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Building a Roof for the Coop

New spruce roof before we shingled it. The other note here is that the original playset had a picnic table on the lower level, but I converted that to a slightly raised up first floor to allow for a shaded space underneath.
The new spruce roof before we shingled it. The other note here is that the original playset had a picnic table on the lower level, but I converted that to a first floor.

As a woman who didn’t grow up building things, lumber yards were unfamiliar territory. It was very confusing, and signage with prices and explanations was often confusing or non-existent. Add to the that the fact that you’re in a place where people might or might not be wearing their masks properly, and this introvert was doing some hyperventilating trying to figure out what to buy.

Sketchbook notes

The sketch above shows some of the math I worked out in the parking lot, occasionally calling into the salesperson inside to ask specific questions about dimensions (remember that in the Summer of 2020 we were in full on pandemic mode). One thing about buying wood is that a 2X4 piece of wood actually measures more like 1 3/4 X 3 1/2 inches, and I needed that figure to calculate how much wood to buy. I settled on rough planed 1X6 inch spruce, which was pretty sweet to work with. I stained it with the same Cordovan oil stain I ended up using on all the wood. Since I wasn’t using much pressure treated wood for multiple reasons, I opted to take the time to stain just about all of my wood on all sides before assembling. This took considerable time, and I also ended up buying a lot more stain that I anticipated, but I’m hoping it will lengthen the life of the coop.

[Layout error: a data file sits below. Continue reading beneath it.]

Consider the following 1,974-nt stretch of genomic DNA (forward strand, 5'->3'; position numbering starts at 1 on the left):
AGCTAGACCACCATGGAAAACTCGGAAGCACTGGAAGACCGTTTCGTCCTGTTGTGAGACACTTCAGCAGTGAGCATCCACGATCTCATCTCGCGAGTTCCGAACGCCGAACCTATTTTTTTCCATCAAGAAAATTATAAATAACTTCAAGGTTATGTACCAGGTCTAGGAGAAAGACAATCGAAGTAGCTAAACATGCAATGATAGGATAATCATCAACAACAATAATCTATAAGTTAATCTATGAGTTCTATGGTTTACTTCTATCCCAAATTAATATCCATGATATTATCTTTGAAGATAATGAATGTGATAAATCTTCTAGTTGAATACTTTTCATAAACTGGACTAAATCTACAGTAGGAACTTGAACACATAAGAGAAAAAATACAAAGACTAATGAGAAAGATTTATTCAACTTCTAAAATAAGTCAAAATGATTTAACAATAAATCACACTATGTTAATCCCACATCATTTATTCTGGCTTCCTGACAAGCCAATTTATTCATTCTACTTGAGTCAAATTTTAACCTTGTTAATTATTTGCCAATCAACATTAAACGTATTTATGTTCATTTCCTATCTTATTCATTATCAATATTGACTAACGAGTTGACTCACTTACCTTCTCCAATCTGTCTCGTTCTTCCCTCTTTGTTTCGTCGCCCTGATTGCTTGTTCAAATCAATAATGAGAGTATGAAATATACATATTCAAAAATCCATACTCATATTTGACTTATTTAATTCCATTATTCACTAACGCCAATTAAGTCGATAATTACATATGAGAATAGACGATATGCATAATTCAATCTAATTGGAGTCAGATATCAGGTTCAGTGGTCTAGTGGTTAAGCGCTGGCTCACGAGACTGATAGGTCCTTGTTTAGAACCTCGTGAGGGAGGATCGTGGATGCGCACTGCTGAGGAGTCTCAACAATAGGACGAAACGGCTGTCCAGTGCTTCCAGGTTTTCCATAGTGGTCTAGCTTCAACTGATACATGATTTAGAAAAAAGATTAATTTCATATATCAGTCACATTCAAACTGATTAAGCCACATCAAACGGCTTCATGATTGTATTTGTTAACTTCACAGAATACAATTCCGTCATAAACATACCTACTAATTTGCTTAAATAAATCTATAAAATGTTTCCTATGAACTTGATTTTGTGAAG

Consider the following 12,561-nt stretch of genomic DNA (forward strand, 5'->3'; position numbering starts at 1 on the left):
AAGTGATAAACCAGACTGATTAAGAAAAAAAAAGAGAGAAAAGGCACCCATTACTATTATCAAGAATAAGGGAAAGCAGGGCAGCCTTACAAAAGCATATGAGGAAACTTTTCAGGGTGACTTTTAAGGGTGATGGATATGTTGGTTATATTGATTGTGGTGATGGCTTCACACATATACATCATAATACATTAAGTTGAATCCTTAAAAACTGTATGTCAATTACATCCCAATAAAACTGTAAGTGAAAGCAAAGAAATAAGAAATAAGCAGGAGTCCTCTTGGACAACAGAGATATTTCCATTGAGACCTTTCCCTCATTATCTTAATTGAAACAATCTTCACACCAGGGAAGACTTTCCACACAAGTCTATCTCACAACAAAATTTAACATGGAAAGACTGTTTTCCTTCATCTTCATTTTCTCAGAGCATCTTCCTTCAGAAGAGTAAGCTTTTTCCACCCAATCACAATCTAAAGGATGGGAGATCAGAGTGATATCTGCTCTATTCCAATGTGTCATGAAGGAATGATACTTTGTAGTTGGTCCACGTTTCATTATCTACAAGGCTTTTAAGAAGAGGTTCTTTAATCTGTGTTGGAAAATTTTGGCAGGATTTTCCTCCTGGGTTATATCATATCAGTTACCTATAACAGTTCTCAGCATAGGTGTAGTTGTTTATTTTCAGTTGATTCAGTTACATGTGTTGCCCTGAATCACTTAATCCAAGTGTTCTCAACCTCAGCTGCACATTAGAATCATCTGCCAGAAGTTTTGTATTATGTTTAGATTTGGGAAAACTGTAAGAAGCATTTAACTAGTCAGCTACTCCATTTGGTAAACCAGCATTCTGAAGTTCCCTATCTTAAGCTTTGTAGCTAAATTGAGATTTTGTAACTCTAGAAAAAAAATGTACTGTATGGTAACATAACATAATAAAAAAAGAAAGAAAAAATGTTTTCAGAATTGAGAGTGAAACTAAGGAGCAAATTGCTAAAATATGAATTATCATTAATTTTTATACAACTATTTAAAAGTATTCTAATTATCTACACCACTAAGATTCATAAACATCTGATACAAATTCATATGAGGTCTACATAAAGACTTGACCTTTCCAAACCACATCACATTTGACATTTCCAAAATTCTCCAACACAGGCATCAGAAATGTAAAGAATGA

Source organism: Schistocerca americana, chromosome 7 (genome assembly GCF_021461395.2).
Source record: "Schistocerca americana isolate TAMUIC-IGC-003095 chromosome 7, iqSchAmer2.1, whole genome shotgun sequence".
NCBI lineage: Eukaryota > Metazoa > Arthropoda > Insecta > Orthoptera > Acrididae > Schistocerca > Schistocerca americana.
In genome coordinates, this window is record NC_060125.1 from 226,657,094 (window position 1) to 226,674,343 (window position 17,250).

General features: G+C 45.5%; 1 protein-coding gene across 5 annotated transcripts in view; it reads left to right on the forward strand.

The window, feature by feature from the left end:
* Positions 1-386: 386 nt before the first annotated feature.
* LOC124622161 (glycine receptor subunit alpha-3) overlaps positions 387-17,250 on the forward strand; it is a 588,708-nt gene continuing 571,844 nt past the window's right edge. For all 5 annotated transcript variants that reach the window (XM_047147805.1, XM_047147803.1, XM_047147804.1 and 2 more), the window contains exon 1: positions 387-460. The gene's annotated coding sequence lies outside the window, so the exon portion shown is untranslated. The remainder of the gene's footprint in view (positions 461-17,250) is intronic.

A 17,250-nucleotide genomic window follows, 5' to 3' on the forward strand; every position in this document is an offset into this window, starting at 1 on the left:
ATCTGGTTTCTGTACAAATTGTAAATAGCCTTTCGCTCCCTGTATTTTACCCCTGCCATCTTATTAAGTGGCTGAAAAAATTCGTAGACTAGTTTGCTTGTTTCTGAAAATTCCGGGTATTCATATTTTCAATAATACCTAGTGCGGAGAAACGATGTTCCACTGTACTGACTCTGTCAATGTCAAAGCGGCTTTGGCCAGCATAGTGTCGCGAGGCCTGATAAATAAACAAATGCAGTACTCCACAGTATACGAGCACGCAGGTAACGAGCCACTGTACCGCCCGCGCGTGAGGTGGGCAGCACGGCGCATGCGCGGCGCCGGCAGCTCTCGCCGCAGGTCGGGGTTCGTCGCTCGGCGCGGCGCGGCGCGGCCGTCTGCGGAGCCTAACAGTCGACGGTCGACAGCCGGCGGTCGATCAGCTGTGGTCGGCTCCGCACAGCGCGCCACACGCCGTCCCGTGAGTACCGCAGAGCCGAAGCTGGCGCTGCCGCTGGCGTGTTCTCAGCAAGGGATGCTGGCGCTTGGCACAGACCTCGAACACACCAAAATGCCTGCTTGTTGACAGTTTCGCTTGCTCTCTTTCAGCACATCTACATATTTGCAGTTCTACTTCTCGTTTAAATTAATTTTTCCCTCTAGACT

Peak of the new roof with clamp

I bought my first power tool, a circular saw, in the Spring of 2020 in order to build a critique wall for my home studio. I used it a lot for making a coop. I’m going to be honest, I’m not a great candidate for power tools. I’ve always been much the absent minded professor type. To counteract this tendency, I am neurotically careful about taking the battery out when I’m done with a cut, and I had to get very strict with myself. If I got too aggravated, it was time for a break.

I bought my first power tool, a circular saw, in the Spring of 2020. I’ve always been a bit absent minded, so to counteract this tendency I am meticulous about removing the battery after pretty much every cut. I also have to notice when I’m getting aggravated, and take breaks lest I get careless.

The roof as it comes together, before we lift it to the top of the coop.

The next step was to figure out how to shingle the roof. I searched around for youtube videos and I found a great one for beginners with Isidro Sandoval here.

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